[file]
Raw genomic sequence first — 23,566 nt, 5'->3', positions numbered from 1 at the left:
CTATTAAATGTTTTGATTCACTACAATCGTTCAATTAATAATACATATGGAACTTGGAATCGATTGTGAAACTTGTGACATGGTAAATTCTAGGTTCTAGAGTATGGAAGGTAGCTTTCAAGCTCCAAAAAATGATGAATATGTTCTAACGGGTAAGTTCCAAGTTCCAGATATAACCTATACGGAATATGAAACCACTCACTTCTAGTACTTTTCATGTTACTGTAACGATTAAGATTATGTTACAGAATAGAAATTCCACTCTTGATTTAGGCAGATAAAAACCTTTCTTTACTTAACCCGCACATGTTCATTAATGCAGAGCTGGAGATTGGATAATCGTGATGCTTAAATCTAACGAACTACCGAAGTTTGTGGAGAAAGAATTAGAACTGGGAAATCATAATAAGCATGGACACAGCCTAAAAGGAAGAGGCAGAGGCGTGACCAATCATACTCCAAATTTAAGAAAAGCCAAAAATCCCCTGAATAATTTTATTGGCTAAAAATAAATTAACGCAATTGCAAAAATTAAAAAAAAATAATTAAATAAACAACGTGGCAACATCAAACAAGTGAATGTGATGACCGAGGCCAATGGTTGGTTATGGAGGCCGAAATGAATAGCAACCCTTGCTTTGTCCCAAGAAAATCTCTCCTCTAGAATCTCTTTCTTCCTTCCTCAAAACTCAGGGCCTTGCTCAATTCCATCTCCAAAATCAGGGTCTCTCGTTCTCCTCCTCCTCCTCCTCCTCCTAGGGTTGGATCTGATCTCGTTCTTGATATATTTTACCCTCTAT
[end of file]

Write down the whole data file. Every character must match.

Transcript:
Raw genomic sequence first — 23,566 nt, 5'->3', positions numbered from 1 at the left:
CTATTAAATGTTTTGATTCACTACAATCGTTCAATTAATAATACATATGGAACTTGGAATCGATTGTGAAACTTGTGACATGGTAAATTCTAGGTTCTAGAGTATGGAAGGTAGCTTTCAAGCTCCAAAAAATGATGAATATGTTCTAACGGGTAAGTTCCAAGTTCCAGATATAACCTATACGGAATATGAAACCACTCACTTCTAGTACTTTTCATGTTACTGTAACGATTAAGATTATGTTACAGAATAGAAATTCCACTCTTGATTTAGGCAGATAAAAACCTTTCTTTACTTAACCCGCACATGTTCATTAATGCAGAGCTGGAGATTGGATAATCGTGATGCTTAAATCTAACGAACTACCGAAGTTTGTGGAGAAAGAATTAGAACTGGGAAATCATAATAAGCATGGACACAGCCTAAAAGGAAGAGGCAGAGGCGTGACCAATCATACTCCAAATTTAAGAAAAGCCAAAAATCCCCTGAATAATTTTATTGGCTAAAAATAAATTAACGCAATTGCAAAAATTAAAAAAAAATAATTAAATAAACAACGTGGCAACATCAAACAAGTGAATGTGATGACCGAGGCCAATGGTTGGTTATGGAGGCCGAAATGAATAGCAACCCTTGCTTTGTCCCAAGAAAATCTCTCCTCTAGAATCTCTTTCTTCCTTCCTCAAAACTCAGGGCCTTGCTCAATTCCATCTCCAAAATCAGGGTCTCTCGTTCTCCTCCTCCTCCTCCTCCTCCTAGGGTTGGATCTGATCTCGTTCTTGATATATTTTACCCTCTAT